respond Function that responds to an incoming event if it contains a response_url (actions, shortcuts, view submissions, and slash commands). respond returns a promise that resolves with the results of responding using the response_url.
context Event context. This object contains data about the event and the app, such as the botId. Middleware can add additional context before the event is passed to listeners.
body Object that contains the entire body of the request (superset of payload). Some accessory data is only available outside of the payload (such as trigger_id and authorizations).

The arguments are grouped into properties of one object, so that it's easier to pick just the ones your listener needs (using object destructuring). Here is an example where the app sends a simple response, so there's no need for most of these arguments:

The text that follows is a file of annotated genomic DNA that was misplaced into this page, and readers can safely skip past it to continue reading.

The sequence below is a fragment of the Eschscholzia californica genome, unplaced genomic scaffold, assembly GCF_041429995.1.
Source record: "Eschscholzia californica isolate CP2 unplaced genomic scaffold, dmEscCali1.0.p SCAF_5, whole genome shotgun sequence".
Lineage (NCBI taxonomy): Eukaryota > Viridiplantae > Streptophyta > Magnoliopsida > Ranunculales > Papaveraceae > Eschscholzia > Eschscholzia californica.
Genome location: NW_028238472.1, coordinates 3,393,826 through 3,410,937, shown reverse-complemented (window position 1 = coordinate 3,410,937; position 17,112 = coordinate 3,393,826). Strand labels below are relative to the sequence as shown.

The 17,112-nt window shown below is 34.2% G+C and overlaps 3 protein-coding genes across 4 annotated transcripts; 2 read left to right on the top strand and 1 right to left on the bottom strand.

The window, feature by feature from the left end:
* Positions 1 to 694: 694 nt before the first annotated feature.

// Reverse all messages the app can hear
app.message(async ({ message, say }) => {
  // Filter out message events with subtypes (see https://api.slack.com/events/message)
  if (message.subtype === undefined || message.subtype === 'bot_message') {
    const reversedText = [...message.text].reverse().join("");
    await say(reversedText);

Calling the Web API

In addition to the client property passed to listeners, each app has a top-level client that can be used to call methods. Unlike the client passed to listeners, the top-level client must be passed a token. Read the documentation for more details.

Acknowledging events

Some types of events need to be acknowledged in order to ensure a consistent user experience inside the Slack client (web, mobile, and desktop apps). This includes all action, shortcut, view, command, and options requests. Listeners for these events need to call the ack() function, which is passed in as an argument.